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Struggling South Carolina State University remains open, but accreditation still on probation

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COLUMBIA, South Carolina — A decision Thursday to keep the troubled South Carolina State University's accreditation on probation removed an immediate threat of forced closure for the state's only historically black public university.

Acting President Franklin Evans announced that the Southern Association of Colleges and Schools' Commission on Colleges decided to keep the university on probation as its newly appointed board seeks to return the 119-year-old school to fiscal solvency.

"We're open for business, and we're here to stay," Evans said at a news conference.

A spokeswoman for the accrediting board confirmed later Thursday that SC State will stay on probation another year.

The commission could have decided to revoke SC State's membership. That would have almost certainly forced the school to close because students would no longer be eligible for federal financial aid, decimating the college's already-shrinking enrollment numbers.

"I'm relieved for the time being — excited but not overexcited. I would've been ecstatic if we had not been on probation at all," said Vernell Brown of Charleston, a 1971 graduate and president of SC State's national alumni association.

She said she hopes the decision encourages students to stay and others to enroll. The association's 35 local chapters nationwide have been challenged to raise $25,000 each, primarily for scholarships, to be collected at next month's convention.

Earlier this month, college officials said they expect 2,100 students to enroll in August, a drop of 1,200 students from a year earlier. But its 2015-16 budget depends on 2,650 students. The new trustees approved providing $1 million in needs-based scholarships in an effort to enroll 550 additional students.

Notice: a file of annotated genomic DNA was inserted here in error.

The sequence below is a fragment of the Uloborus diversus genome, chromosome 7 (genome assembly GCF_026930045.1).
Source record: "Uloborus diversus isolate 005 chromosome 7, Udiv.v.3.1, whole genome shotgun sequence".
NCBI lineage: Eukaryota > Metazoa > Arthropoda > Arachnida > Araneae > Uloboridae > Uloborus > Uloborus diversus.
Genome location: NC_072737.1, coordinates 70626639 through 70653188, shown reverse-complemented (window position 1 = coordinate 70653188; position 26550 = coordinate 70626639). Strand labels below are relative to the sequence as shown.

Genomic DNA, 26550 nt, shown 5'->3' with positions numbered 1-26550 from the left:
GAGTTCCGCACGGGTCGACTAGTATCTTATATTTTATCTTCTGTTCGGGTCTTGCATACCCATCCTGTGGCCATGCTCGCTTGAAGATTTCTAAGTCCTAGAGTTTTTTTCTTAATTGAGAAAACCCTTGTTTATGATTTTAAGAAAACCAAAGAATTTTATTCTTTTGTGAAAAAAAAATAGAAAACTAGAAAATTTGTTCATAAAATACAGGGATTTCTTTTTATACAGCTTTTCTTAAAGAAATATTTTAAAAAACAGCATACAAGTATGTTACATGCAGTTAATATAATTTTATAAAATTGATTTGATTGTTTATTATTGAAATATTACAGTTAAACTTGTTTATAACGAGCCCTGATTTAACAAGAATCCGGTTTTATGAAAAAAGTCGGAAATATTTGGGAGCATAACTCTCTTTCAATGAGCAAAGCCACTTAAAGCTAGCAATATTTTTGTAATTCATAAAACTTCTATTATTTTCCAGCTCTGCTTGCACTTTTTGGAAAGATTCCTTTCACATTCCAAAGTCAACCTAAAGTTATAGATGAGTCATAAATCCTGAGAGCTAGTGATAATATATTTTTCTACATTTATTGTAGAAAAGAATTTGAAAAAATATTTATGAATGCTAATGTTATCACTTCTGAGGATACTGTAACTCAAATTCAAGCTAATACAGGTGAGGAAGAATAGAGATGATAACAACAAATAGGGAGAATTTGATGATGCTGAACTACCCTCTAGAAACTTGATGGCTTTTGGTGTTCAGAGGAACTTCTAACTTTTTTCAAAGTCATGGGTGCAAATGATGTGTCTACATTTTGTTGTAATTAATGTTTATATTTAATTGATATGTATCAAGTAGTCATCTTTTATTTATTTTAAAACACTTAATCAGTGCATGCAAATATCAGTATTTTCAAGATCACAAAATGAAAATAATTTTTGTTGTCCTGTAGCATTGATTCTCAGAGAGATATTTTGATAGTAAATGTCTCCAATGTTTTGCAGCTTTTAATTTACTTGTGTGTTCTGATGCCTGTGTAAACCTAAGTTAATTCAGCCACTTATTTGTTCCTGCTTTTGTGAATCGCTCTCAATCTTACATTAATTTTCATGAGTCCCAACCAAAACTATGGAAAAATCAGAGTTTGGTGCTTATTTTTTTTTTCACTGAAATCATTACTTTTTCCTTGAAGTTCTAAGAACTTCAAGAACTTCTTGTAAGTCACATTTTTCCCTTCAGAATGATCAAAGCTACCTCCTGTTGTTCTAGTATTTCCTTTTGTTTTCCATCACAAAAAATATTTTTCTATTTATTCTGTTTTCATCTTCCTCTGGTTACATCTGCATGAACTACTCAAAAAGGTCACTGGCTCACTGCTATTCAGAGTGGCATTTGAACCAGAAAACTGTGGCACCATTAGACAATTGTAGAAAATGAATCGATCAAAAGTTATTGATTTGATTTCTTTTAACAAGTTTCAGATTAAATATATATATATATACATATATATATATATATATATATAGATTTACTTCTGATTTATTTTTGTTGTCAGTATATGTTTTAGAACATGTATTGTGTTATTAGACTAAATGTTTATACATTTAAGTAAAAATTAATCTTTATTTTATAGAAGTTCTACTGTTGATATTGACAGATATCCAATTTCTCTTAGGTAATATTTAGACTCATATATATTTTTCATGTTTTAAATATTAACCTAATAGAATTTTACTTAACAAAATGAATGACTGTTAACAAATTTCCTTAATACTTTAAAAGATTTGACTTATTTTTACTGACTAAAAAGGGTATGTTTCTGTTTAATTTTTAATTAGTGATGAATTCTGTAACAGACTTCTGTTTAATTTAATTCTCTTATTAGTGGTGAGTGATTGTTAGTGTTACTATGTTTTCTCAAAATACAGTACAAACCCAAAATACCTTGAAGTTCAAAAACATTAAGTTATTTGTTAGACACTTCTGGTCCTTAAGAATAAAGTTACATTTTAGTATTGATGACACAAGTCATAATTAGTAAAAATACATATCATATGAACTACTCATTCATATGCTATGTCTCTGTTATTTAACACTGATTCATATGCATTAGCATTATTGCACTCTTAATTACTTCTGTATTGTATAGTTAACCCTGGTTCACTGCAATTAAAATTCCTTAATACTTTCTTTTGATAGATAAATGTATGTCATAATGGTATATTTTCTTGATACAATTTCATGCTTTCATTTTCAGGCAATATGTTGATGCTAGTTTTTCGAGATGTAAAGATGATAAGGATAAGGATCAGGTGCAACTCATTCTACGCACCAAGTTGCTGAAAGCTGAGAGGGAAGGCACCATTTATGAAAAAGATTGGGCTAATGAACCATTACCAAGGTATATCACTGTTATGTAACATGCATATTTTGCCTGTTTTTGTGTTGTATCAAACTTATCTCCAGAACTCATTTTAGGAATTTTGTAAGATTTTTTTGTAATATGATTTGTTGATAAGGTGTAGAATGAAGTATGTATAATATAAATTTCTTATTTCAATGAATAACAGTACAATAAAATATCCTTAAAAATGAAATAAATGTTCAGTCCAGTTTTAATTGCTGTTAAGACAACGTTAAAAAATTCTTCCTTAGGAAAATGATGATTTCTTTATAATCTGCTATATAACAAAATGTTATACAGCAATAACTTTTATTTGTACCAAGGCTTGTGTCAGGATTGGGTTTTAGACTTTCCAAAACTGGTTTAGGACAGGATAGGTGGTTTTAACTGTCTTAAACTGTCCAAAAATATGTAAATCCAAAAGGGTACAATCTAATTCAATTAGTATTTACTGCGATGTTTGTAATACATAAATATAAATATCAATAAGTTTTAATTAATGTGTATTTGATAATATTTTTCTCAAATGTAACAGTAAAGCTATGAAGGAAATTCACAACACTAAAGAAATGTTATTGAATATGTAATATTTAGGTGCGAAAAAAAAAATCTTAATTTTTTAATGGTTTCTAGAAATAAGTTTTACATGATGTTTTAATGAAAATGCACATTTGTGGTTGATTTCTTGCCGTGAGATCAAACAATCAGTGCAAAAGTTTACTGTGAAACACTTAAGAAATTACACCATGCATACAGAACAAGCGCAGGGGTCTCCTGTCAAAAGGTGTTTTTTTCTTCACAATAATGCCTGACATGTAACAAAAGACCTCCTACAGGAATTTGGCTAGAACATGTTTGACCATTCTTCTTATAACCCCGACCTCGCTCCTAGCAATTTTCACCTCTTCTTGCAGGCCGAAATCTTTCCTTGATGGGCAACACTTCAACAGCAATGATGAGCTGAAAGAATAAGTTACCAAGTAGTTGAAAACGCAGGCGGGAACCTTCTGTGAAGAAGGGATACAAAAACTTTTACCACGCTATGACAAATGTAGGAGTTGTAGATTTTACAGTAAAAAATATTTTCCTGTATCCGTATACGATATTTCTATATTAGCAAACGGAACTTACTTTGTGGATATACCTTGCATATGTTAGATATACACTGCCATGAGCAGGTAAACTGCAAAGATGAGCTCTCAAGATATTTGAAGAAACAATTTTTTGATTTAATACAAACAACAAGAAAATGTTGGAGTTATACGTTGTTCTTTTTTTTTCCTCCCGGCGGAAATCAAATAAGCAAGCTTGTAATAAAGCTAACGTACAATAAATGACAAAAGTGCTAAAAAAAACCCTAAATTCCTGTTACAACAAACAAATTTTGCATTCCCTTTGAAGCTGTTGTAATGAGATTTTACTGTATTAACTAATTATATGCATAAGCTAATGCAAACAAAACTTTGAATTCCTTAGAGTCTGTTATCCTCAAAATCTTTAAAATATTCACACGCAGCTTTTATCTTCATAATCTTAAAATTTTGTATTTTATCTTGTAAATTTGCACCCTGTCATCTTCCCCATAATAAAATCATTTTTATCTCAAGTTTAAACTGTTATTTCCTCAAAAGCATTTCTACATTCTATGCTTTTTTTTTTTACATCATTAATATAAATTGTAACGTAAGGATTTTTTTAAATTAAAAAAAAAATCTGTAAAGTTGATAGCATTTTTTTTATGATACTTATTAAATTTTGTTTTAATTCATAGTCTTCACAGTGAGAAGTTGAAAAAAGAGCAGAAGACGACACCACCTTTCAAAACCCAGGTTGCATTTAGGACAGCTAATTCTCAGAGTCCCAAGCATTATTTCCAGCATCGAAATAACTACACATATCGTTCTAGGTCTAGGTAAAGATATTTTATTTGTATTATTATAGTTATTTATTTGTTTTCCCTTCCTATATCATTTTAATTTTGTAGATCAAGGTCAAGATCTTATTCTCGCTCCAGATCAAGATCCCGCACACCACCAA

The latest announcement comes a month after the Legislature fired SC State's trustees and replaced them with a temporary, fix-it board appointed by lawmakers, which has met twice.

The new chairman, Charles Way of Charleston, called the decision a first step.

"Thank God we got that step, but it's a long road ahead of us," said Way, a businessman and former state commerce director.

SC State has been on probation since last June because of financial and leadership woes.

The school's debt is expected to reach $23.5 million by month's end. That includes a $6 million state loan SC State was supposed to pay back but can't, as well as $1.5 million the school received as part of a second bailout approved last December.

With the school's unpaid bills climbing, legislators decided drastic action was needed. In February, a House Ways and Means subcommittee proposed temporarily closing the school as a way of erasing debt. The idea didn't have a chance, but the stunner forced legislators to confront the school's problems.

Within weeks, SC State trustees fired embattled President Thomas Elzey, ending his less than two years at the school's helm, even as the trustees were expected to be fired by legislators.

Elzey has said the school's financial woes stem from years of declining enrollment — down from nearly 5,000 in 2007 — coupled with school officials' unwillingness to cut spending.

Contributing to the losses were federal changes since 2009 in eligibility for Pell grants and PLUS loans, which made it harder for students and their parents to qualify. The changes have hit historically black colleges particularly hard.

Gov. Nikki Haley said she's comfortable with the accrediting board's decision.

"They're saying this is a school that has opportunity. This is a school that has enough history we can pull them out, but they want to be cautious enough to say it's not done yet," she said. "We'll get it done."

Also Thursday, the accrediting board maintained a warning on the accreditation of Allen University, a private historically black college in Columbia, for six more months. Probation would be the next sanction level.

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